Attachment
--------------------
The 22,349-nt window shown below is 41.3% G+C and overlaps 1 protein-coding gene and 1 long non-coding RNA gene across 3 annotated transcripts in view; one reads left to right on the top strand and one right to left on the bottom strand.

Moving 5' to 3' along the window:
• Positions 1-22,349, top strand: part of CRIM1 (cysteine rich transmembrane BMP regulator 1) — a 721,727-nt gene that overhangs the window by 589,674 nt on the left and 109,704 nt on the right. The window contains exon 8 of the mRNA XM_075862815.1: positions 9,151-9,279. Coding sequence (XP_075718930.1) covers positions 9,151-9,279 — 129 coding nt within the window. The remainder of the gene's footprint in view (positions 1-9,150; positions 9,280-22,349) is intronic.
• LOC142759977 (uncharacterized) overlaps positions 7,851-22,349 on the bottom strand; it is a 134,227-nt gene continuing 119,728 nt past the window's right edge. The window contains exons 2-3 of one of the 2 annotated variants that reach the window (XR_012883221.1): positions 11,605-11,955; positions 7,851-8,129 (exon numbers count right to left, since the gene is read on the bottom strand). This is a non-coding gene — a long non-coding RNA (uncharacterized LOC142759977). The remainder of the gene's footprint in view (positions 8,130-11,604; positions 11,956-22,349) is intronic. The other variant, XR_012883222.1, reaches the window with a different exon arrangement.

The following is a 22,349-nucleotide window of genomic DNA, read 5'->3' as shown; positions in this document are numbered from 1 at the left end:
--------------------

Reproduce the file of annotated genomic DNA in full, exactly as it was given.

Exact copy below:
The 22,349-nt window shown below is 41.3% G+C and overlaps 1 protein-coding gene and 1 long non-coding RNA gene across 3 annotated transcripts in view; one reads left to right on the top strand and one right to left on the bottom strand.

Moving 5' to 3' along the window:
• Positions 1-22,349, top strand: part of CRIM1 (cysteine rich transmembrane BMP regulator 1) — a 721,727-nt gene that overhangs the window by 589,674 nt on the left and 109,704 nt on the right. The window contains exon 8 of the mRNA XM_075862815.1: positions 9,151-9,279. Coding sequence (XP_075718930.1) covers positions 9,151-9,279 — 129 coding nt within the window. The remainder of the gene's footprint in view (positions 1-9,150; positions 9,280-22,349) is intronic.
• LOC142759977 (uncharacterized) overlaps positions 7,851-22,349 on the bottom strand; it is a 134,227-nt gene continuing 119,728 nt past the window's right edge. The window contains exons 2-3 of one of the 2 annotated variants that reach the window (XR_012883221.1): positions 11,605-11,955; positions 7,851-8,129 (exon numbers count right to left, since the gene is read on the bottom strand). This is a non-coding gene — a long non-coding RNA (uncharacterized LOC142759977). The remainder of the gene's footprint in view (positions 8,130-11,604; positions 11,956-22,349) is intronic. The other variant, XR_012883222.1, reaches the window with a different exon arrangement.

The following is a 22,349-nucleotide window of genomic DNA, read 5'->3' as shown; positions in this document are numbered from 1 at the left end: